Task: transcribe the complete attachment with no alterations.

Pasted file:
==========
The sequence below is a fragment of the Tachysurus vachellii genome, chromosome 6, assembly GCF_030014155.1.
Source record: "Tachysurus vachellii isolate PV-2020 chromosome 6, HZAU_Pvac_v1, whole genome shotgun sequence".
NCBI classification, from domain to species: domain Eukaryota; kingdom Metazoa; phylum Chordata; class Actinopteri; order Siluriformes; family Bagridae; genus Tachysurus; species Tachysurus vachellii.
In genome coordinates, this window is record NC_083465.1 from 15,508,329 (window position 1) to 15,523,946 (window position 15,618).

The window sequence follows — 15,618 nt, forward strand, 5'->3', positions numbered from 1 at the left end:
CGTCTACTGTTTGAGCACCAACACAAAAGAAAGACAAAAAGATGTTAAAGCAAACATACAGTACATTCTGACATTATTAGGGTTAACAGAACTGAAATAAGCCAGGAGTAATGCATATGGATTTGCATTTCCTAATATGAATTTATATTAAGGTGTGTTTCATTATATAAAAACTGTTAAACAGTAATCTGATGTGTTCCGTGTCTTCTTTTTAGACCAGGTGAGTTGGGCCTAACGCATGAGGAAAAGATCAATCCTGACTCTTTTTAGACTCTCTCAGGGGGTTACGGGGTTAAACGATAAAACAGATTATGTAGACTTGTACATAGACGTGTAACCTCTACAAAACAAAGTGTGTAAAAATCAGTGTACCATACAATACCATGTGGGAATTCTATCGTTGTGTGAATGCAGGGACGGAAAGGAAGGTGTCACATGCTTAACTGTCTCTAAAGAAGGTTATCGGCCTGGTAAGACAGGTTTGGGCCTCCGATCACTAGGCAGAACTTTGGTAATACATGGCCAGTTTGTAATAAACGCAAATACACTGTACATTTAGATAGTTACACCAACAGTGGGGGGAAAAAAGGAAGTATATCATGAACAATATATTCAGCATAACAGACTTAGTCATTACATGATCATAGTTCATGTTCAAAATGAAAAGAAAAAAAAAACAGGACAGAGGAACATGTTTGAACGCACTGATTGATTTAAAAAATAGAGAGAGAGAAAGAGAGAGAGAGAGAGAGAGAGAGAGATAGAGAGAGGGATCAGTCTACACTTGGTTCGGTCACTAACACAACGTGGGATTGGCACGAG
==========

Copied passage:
The sequence below is a fragment of the Tachysurus vachellii genome, chromosome 6, assembly GCF_030014155.1.
Source record: "Tachysurus vachellii isolate PV-2020 chromosome 6, HZAU_Pvac_v1, whole genome shotgun sequence".
NCBI classification, from domain to species: domain Eukaryota; kingdom Metazoa; phylum Chordata; class Actinopteri; order Siluriformes; family Bagridae; genus Tachysurus; species Tachysurus vachellii.
In genome coordinates, this window is record NC_083465.1 from 15,508,329 (window position 1) to 15,523,946 (window position 15,618).

The window sequence follows — 15,618 nt, forward strand, 5'->3', positions numbered from 1 at the left end:
CGTCTACTGTTTGAGCACCAACACAAAAGAAAGACAAAAAGATGTTAAAGCAAACATACAGTACATTCTGACATTATTAGGGTTAACAGAACTGAAATAAGCCAGGAGTAATGCATATGGATTTGCATTTCCTAATATGAATTTATATTAAGGTGTGTTTCATTATATAAAAACTGTTAAACAGTAATCTGATGTGTTCCGTGTCTTCTTTTTAGACCAGGTGAGTTGGGCCTAACGCATGAGGAAAAGATCAATCCTGACTCTTTTTAGACTCTCTCAGGGGGTTACGGGGTTAAACGATAAAACAGATTATGTAGACTTGTACATAGACGTGTAACCTCTACAAAACAAAGTGTGTAAAAATCAGTGTACCATACAATACCATGTGGGAATTCTATCGTTGTGTGAATGCAGGGACGGAAAGGAAGGTGTCACATGCTTAACTGTCTCTAAAGAAGGTTATCGGCCTGGTAAGACAGGTTTGGGCCTCCGATCACTAGGCAGAACTTTGGTAATACATGGCCAGTTTGTAATAAACGCAAATACACTGTACATTTAGATAGTTACACCAACAGTGGGGGGAAAAAAGGAAGTATATCATGAACAATATATTCAGCATAACAGACTTAGTCATTACATGATCATAGTTCATGTTCAAAATGAAAAGAAAAAAAAAACAGGACAGAGGAACATGTTTGAACGCACTGATTGATTTAAAAAATAGAGAGAGAGAAAGAGAGAGAGAGAGAGAGAGAGAGAGATAGAGAGAGGGATCAGTCTACACTTGGTTCGGTCACTAACACAACGTGGGATTGGCACGAG